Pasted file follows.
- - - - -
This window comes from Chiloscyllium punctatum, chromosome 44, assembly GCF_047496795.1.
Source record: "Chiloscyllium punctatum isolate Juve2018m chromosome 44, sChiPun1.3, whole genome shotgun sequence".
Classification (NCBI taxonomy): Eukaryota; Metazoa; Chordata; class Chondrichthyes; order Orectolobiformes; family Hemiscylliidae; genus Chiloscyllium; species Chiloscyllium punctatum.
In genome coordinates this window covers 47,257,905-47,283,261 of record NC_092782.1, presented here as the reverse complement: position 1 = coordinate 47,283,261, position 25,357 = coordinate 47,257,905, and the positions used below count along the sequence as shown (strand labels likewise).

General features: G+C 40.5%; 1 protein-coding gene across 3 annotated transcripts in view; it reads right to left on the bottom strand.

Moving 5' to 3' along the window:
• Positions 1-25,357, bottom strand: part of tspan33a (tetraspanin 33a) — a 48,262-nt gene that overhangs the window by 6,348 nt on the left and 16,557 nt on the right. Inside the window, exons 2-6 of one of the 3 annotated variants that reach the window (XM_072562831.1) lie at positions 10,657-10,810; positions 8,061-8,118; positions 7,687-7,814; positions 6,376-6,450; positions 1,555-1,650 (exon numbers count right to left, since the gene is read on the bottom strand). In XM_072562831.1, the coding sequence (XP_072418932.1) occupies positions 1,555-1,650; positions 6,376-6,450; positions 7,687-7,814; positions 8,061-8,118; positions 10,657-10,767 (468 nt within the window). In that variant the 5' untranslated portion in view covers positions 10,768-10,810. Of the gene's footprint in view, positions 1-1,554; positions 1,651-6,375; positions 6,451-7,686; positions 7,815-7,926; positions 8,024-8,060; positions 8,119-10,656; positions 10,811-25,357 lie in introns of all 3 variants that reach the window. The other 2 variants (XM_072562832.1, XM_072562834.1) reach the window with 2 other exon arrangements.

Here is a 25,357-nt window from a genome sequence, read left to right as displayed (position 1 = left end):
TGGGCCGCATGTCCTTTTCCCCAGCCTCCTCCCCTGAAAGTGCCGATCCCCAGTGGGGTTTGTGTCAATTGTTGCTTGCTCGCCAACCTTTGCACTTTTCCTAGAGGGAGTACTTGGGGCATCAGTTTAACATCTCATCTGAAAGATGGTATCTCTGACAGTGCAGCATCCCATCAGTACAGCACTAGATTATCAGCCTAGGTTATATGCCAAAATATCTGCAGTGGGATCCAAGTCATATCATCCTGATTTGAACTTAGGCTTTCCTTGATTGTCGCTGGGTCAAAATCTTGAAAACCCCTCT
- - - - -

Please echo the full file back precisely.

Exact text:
This window comes from Chiloscyllium punctatum, chromosome 44, assembly GCF_047496795.1.
Source record: "Chiloscyllium punctatum isolate Juve2018m chromosome 44, sChiPun1.3, whole genome shotgun sequence".
Classification (NCBI taxonomy): Eukaryota; Metazoa; Chordata; class Chondrichthyes; order Orectolobiformes; family Hemiscylliidae; genus Chiloscyllium; species Chiloscyllium punctatum.
In genome coordinates this window covers 47,257,905-47,283,261 of record NC_092782.1, presented here as the reverse complement: position 1 = coordinate 47,283,261, position 25,357 = coordinate 47,257,905, and the positions used below count along the sequence as shown (strand labels likewise).

General features: G+C 40.5%; 1 protein-coding gene across 3 annotated transcripts in view; it reads right to left on the bottom strand.

Moving 5' to 3' along the window:
• Positions 1-25,357, bottom strand: part of tspan33a (tetraspanin 33a) — a 48,262-nt gene that overhangs the window by 6,348 nt on the left and 16,557 nt on the right. Inside the window, exons 2-6 of one of the 3 annotated variants that reach the window (XM_072562831.1) lie at positions 10,657-10,810; positions 8,061-8,118; positions 7,687-7,814; positions 6,376-6,450; positions 1,555-1,650 (exon numbers count right to left, since the gene is read on the bottom strand). In XM_072562831.1, the coding sequence (XP_072418932.1) occupies positions 1,555-1,650; positions 6,376-6,450; positions 7,687-7,814; positions 8,061-8,118; positions 10,657-10,767 (468 nt within the window). In that variant the 5' untranslated portion in view covers positions 10,768-10,810. Of the gene's footprint in view, positions 1-1,554; positions 1,651-6,375; positions 6,451-7,686; positions 7,815-7,926; positions 8,024-8,060; positions 8,119-10,656; positions 10,811-25,357 lie in introns of all 3 variants that reach the window. The other 2 variants (XM_072562832.1, XM_072562834.1) reach the window with 2 other exon arrangements.

Here is a 25,357-nt window from a genome sequence, read left to right as displayed (position 1 = left end):
TGGGCCGCATGTCCTTTTCCCCAGCCTCCTCCCCTGAAAGTGCCGATCCCCAGTGGGGTTTGTGTCAATTGTTGCTTGCTCGCCAACCTTTGCACTTTTCCTAGAGGGAGTACTTGGGGCATCAGTTTAACATCTCATCTGAAAGATGGTATCTCTGACAGTGCAGCATCCCATCAGTACAGCACTAGATTATCAGCCTAGGTTATATGCCAAAATATCTGCAGTGGGATCCAAGTCATATCATCCTGATTTGAACTTAGGCTTTCCTTGATTGTCGCTGGGTCAAAATCTTGAAAACCCCTCT